He scratched out with his claw a triangle, in the dirt, and labeled the two shorter sides. “There; tell me the length of the third, and then you may talk; otherwise, go away, and stop pretending you know anything about dragons.”
The simple diagramme had perplexed several gentlemen, when Temeraire had put it to them at a party in the London covert, rather disillusioning Temeraire as to the general understanding of mathematics among men. The Reverend Salcombe evidently had not paid much attention to that part of his education, either, for he stared, and colored up to his mostly bare pate, and turned to Lloyd furiously, saying, “You have put the creature up to this, I suppose! You prepared the remarks—” The unlikelihood of this accusation striking him, perhaps, as soon as he had made it to Lloyd’s gaping, uncomprehending face, he immediately amended, “They were given you, by someone, and you fed them to him, to embarrass me—”
“I never, sir,” Lloyd protested, to no avail, and it annoyed Temeraire so much that he nearly indulged himself in a small, a very small roar; but in the last moment he exercised great restraint, and only growled. Salcombe fled hastily all the same, Lloyd running after him, calling anxiously for the loss of his tip: he had been paid, then, to let Salcombe come and gawk at Temeraire, as though he really were a circus animal; and Temeraire was only sorry he had not roared, or better yet thrown them both in the lake.
And then his temper faded, and he drooped. He thought, too late, that perhaps he ought to have talked to Salcombe, after all.
Lloyd would not read to him, or even tell him anything of the world at all, even if Temeraire asked slowly and clearly enough to be understood,
but only said maddeningly, “Now, let’s not be worrying ourselves about such things, no sense in getting worked up.” Salcombe,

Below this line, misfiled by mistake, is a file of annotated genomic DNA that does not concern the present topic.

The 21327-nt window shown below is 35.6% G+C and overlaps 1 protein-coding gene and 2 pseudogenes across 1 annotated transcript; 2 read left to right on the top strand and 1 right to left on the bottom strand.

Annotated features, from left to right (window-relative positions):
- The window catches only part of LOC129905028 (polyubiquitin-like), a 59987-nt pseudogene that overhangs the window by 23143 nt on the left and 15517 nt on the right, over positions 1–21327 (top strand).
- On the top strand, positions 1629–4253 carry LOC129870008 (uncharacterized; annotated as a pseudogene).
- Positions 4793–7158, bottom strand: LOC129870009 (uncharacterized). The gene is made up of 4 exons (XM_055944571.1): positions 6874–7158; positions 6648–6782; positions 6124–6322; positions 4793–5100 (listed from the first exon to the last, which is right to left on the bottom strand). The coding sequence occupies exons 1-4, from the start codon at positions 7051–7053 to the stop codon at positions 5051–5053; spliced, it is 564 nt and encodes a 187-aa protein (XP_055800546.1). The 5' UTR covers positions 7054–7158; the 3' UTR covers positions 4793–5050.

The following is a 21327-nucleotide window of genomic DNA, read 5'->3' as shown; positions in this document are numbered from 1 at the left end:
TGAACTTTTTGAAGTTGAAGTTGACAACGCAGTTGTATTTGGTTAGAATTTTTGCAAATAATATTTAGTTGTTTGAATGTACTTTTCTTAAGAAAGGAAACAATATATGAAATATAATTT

however ignorant, had wished to have a conversation; and he might yet have been prevailed upon to read him something from the latest Proceedings, or a newspaper—oh, what Temeraire would have done for a newspaper!
All this time the heavy-weight dragons had been finishing their own dinners; the largest, a big Regal Copper, spat out a wellchewed grey and bloodstained ball of fleece, belched tremendously,
and lifted away for his cave. His departure cleared a wide space of the field, and now the rest came in a rush, middle-weights and lightweights and the smaller courier-weight beasts landing in to take their own share of the sheep and cattle, calling to one another noisily.
Temeraire did not move, but only hunched himself a little deeper while they squabbled and played around him, and did not look up even when one, a middle-weight with narrow blue-green legs, set herself directly before him to eat, crunching loudly upon sheep bones.
“I have been considering the matter,” she informed him, after a little while, around a mouthful, “and in all cases, where the angle is ninety degrees, as I suppose you meant to draw it, the length of the longest side must be a number which, multiplied by itself, is equal to the lengths of the two shorter sides, each multiplied by themselves,
added.” She swallowed noisily, and licked her chops clean.
“Quite an interesting little observation; how did you come to make it?”
“I never,” Temeraire muttered. “It is the Pythagorean theorem;
everyone knows it who is educated. Laurence taught it me,” he added, by way of making himself even more miserable.